Fri | Jan 21, 2022

US recovery from pandemic recession showing momentum

Published:Thursday | April 29, 2021 | 11:37 AM
A member of the wait staff delivers food to outdoor diners along the sidewalk at the Mediterranean Deli restaurant in Chapel Hill, North Carolina on Friday, April 16, 2021 - AP

Powered by consumers and fueled by government aid, the U.S. economy is achieving a remarkably fast recovery from the recession that ripped through the nation last year on the heels of the coronavirus and cost tens of millions of Americans their jobs and businesses.

The economy grew last quarter at a vigorous 6.4 per cent annual rate, the government said Thursday, and expectations are that the current quarter will be even better.

The number of people seeking unemployment aid — a rough reflection of layoffs — last week reached its lowest point since the pandemic struck.

And the National Association of Realtors said Thursday that more Americans signed contracts to buy homes in March, reflecting a strong housing market as summer approaches.

Economists say that widespread vaccinations and declining viral cases, the reopening of more businesses, a huge infusion of federal spending and healthy job gains should help sustain steady growth.

For 2021 as a whole, they expect the economy to expand close to 7 per cent, which would mark the fastest calendar-year growth since 1984.

The gains have become increasingly evident in recent weeks.

In March, U.S. employers added 916,000 jobs — the biggest burst of hiring since August.

At the same time, retail spending has surged, manufacturing output is up and consumer confidence has reached its highest point since the pandemic began.

“We are seeing all the engines of the economy rev up,” said Gregory Daco, chief economist at Oxford Economics.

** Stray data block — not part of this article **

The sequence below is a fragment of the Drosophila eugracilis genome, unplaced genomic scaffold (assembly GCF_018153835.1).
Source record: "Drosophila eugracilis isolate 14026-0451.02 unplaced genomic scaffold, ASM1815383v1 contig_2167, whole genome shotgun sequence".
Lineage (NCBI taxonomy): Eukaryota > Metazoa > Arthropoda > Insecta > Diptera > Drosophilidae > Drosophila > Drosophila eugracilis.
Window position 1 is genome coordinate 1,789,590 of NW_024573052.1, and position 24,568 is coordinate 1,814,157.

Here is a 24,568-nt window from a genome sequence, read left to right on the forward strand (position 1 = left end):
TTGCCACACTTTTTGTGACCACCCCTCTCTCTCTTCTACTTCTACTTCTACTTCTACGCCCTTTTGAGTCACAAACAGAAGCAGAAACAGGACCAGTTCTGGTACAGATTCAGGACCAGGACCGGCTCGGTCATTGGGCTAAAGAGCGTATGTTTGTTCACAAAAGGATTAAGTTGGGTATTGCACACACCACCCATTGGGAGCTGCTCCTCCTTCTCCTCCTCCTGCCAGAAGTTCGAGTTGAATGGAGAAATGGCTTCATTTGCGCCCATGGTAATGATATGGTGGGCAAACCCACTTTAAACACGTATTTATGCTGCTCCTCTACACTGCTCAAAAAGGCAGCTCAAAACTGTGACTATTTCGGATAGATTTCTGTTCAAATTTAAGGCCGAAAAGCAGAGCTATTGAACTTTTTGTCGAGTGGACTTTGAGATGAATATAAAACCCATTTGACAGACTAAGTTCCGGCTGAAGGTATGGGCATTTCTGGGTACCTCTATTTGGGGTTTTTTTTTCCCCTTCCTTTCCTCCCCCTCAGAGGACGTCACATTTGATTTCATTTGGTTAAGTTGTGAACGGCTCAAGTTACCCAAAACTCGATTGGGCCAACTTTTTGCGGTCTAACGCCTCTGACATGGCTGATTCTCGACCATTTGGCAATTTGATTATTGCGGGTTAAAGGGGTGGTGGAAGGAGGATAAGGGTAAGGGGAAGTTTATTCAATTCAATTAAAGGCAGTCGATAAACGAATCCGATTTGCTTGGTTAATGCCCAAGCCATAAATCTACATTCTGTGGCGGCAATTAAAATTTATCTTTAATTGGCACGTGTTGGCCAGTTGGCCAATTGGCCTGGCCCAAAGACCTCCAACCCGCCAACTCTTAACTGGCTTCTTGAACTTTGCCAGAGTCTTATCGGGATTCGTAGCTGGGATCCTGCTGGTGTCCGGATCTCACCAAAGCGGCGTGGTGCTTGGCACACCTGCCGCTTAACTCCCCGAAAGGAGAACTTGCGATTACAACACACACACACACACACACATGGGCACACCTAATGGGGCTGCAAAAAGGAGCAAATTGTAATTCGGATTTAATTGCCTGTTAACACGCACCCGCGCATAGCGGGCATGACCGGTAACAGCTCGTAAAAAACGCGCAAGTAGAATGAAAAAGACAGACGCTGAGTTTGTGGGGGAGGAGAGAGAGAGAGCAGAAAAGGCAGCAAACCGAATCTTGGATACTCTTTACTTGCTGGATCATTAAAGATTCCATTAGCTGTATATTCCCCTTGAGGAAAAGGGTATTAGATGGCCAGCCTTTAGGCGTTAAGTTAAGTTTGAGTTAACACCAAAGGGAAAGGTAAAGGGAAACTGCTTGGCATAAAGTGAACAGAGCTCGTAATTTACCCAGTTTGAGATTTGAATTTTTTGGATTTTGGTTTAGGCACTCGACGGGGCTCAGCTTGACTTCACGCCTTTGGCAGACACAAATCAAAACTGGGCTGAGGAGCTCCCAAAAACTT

“We have an improving health environment, fiscal stimulus remain abundant and we are starting to see rebounding employment.”

The speed of the rebounding economy has been particularly striking given the scope of damage the pandemic inflicted on it beginning in March of last year.

With businesses all but shut down, the economy contracted at a record annual pace of 31 per cent in the April-June quarter of last year before rebounding sharply in the subsequent months.

For all the economy's gains, it still has a long way to go.

More than 8 million jobs remain lost to the pandemic.

And while most college-educated and white collar employees have been able to work from home, job cuts have fallen disproportionately on low-wage workers, racial minorities and people without college educations.

In addition, many women, especially working mothers, have had to leave the workforce to care for children.

In its report Thursday, the government said the nation's gross domestic product — its total output of goods and services — accelerated in the January-March quarter from a 4.3 per cent annual gain in the last quarter of 2020.

It was the first of three estimates of growth last quarter; the government will revise the figure twice in coming weeks.

Some economists say growth in the current April-June period could reach a 10 per cent annual pace or more, driven by a surge in people traveling, shopping, dining out and otherwise resuming their spending habits.

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